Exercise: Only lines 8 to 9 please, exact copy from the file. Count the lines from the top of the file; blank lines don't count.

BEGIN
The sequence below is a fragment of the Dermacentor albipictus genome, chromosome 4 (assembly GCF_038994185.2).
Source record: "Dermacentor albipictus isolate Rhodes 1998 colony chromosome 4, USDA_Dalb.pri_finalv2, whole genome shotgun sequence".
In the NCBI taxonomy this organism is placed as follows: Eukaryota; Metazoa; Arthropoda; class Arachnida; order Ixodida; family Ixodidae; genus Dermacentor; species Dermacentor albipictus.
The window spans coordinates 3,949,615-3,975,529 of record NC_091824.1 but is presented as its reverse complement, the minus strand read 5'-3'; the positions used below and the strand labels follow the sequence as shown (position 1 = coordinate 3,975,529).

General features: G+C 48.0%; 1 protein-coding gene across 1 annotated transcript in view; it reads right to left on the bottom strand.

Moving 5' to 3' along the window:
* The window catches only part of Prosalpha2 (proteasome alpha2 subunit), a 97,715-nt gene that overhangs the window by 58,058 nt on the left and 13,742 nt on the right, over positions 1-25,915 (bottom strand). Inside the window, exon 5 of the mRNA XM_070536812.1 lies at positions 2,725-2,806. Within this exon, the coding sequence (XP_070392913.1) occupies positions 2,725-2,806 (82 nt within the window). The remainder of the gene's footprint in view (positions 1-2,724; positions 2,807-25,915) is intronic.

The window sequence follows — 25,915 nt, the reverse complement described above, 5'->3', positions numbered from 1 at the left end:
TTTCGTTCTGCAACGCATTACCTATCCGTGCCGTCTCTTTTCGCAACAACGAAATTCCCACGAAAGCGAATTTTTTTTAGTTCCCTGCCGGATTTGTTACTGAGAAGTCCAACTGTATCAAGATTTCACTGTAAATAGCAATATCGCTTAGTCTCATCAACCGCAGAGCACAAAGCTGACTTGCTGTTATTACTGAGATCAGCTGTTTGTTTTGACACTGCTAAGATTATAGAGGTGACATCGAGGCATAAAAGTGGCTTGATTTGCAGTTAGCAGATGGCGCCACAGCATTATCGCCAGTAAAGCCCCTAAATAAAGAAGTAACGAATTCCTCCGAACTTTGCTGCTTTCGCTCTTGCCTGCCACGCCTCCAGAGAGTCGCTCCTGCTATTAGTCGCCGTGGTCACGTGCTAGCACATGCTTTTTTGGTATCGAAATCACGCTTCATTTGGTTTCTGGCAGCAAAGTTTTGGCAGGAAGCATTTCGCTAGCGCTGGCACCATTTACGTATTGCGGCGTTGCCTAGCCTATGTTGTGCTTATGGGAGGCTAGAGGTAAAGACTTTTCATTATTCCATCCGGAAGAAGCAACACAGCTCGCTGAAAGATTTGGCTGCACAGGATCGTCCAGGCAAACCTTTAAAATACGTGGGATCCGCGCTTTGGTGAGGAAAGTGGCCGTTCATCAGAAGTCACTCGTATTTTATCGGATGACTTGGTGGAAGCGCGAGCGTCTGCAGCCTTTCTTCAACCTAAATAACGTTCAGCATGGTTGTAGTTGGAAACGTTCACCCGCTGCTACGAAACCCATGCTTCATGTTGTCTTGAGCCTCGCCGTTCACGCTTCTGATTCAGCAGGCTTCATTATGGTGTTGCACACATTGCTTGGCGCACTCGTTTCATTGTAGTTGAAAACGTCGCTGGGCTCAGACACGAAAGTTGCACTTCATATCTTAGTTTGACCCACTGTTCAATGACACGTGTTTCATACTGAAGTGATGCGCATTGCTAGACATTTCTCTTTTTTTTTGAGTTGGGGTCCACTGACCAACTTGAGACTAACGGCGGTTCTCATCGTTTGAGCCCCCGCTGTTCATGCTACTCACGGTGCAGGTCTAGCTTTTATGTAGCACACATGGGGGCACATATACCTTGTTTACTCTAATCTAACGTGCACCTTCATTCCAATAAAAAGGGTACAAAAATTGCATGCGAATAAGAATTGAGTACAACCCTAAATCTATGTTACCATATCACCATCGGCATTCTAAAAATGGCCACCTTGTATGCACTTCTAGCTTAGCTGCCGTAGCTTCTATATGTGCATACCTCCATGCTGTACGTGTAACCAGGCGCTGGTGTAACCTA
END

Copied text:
The window sequence follows — 25,915 nt, the reverse complement described above, 5'->3', positions numbered from 1 at the left end:
TTTCGTTCTGCAACGCATTACCTATCCGTGCCGTCTCTTTTCGCAACAACGAAATTCCCACGAAAGCGAATTTTTTTTAGTTCCCTGCCGGATTTGTTACTGAGAAGTCCAACTGTATCAAGATTTCACTGTAAATAGCAATATCGCTTAGTCTCATCAACCGCAGAGCACAAAGCTGACTTGCTGTTATTACTGAGATCAGCTGTTTGTTTTGACACTGCTAAGATTATAGAGGTGACATCGAGGCATAAAAGTGGCTTGATTTGCAGTTAGCAGATGGCGCCACAGCATTATCGCCAGTAAAGCCCCTAAATAAAGAAGTAACGAATTCCTCCGAACTTTGCTGCTTTCGCTCTTGCCTGCCACGCCTCCAGAGAGTCGCTCCTGCTATTAGTCGCCGTGGTCACGTGCTAGCACATGCTTTTTTGGTATCGAAATCACGCTTCATTTGGTTTCTGGCAGCAAAGTTTTGGCAGGAAGCATTTCGCTAGCGCTGGCACCATTTACGTATTGCGGCGTTGCCTAGCCTATGTTGTGCTTATGGGAGGCTAGAGGTAAAGACTTTTCATTATTCCATCCGGAAGAAGCAACACAGCTCGCTGAAAGATTTGGCTGCACAGGATCGTCCAGGCAAACCTTTAAAATACGTGGGATCCGCGCTTTGGTGAGGAAAGTGGCCGTTCATCAGAAGTCACTCGTATTTTATCGGATGACTTGGTGGAAGCGCGAGCGTCTGCAGCCTTTCTTCAACCTAAATAACGTTCAGCATGGTTGTAGTTGGAAACGTTCACCCGCTGCTACGAAACCCATGCTTCATGTTGTCTTGAGCCTCGCCGTTCACGCTTCTGATTCAGCAGGCTTCATTATGGTGTTGCACACATTGCTTGGCGCACTCGTTTCATTGTAGTTGAAAACGTCGCTGGGCTCAGACACGAAAGTTGCACTTCATATCTTAGTTTGACCCACTGTTCAATGACACGTGTTTCATACTGAAGTGATGCGCATTGCTAGACATTTCTCTTTTTTTTTGAGTTGGGGTCCACTGACCAACTTGAGACTAACGGCGGTTCTCATCGTTTGAGCCCCCGCTGTTCATGCTACTCACGGTGCAGGTCTAGCTTTTATGTAGCACACATGGGGGCACATATACCTTGTTTACTCTAATCTAACGTGCACCTTCATTCCAATAAAAAGGGTACAAAAATTGCATGCGAATAAGAATTGAGTACAACCCTAAATCTATGTTACCATATCACCATCGGCATTCTAAAAATGGCCACCTTGTATGCACTTCTAGCTTAGCTGCCGTAGCTTCTATATGTGCATACCTCCATGCTGTACGTGTAACCAGGCGCTGGTGTAACCTA